This is an unforgettable image, from National Geographic, about how methane and drinking water don’t mix. This Pennsylvanian woman can set her tap water on fire.

  6. If the Current Carbon Tax is repealed and replaced with the Coalitions current Direct Action Scheme, Australia is effectively telling the rest of the world that we will not do our bit to remedy a problem that effects us all. Instead we will pay (taxpayer) funds to the big polluters who contribute to the problem.
    This stance would surely put Australia behind the rest of the world and dramatically damage our international relations. This, as well as, the result of accelerating Australia’s share of contribution to anthropogenic global warming (AGW) severely compromises Australia’s security in the future.

    Keep our carbon price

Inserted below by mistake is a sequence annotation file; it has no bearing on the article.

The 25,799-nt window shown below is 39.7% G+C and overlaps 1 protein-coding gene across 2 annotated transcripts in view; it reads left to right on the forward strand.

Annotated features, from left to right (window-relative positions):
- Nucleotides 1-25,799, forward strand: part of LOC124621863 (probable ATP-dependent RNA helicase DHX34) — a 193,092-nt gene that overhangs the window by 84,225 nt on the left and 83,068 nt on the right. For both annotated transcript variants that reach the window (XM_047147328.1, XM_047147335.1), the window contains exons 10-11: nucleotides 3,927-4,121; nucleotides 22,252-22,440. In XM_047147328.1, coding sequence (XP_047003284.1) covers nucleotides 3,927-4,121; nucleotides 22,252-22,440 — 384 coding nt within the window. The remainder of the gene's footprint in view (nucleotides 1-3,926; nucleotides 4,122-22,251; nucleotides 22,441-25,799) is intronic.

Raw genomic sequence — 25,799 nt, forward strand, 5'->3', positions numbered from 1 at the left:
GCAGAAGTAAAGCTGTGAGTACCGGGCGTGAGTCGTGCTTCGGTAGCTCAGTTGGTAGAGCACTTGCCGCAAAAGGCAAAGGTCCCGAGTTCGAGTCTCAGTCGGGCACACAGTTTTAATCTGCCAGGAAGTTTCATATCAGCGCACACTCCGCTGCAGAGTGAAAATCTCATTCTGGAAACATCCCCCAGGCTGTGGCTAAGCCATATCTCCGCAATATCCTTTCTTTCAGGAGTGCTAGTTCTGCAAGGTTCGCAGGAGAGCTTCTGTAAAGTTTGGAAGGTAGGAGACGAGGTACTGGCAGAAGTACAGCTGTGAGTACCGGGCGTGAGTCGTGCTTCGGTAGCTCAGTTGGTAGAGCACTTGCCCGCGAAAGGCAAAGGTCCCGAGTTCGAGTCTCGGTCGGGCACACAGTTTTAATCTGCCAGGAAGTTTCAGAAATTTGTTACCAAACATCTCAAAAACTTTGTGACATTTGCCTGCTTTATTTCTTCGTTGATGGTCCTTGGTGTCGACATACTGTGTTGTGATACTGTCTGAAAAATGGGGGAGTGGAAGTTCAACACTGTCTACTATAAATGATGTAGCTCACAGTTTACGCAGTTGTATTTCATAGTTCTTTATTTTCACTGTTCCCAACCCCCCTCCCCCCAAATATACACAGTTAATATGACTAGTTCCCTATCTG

7. Catherine Pye says

    In reply to Pete, I would like to refer you to the Healthy Headwaters Coal Seam gas water feasibility study completed in between 2010 and 2012 I understand that this was initiated to investigate the nature of CSG water, Hydrogeology and impact on surface and ground waters mainly in Surat and Bowen Basins in Qld. It raises many unanwered questioned and highlights the need for further investigation of the interconnections between aquifers, waterflow, drawdown effects etc.
    Bores in the area are not always deep enough or in the right place to take the needed measurements to say that we know all we need to know.
    We do know is that csg water is highly saline and contains toxic chemicals, metals and other particles that are detrimental to our health and our environment.
    There is connection between the Springbok aquifer and the Walloon coal measure and there has been contamination of this
    I am not sure that the bubbling in the Condamine river is natural, but unless there were measurements of the methane here prior to mining, it may be hard to prove that it is natural or due to mining.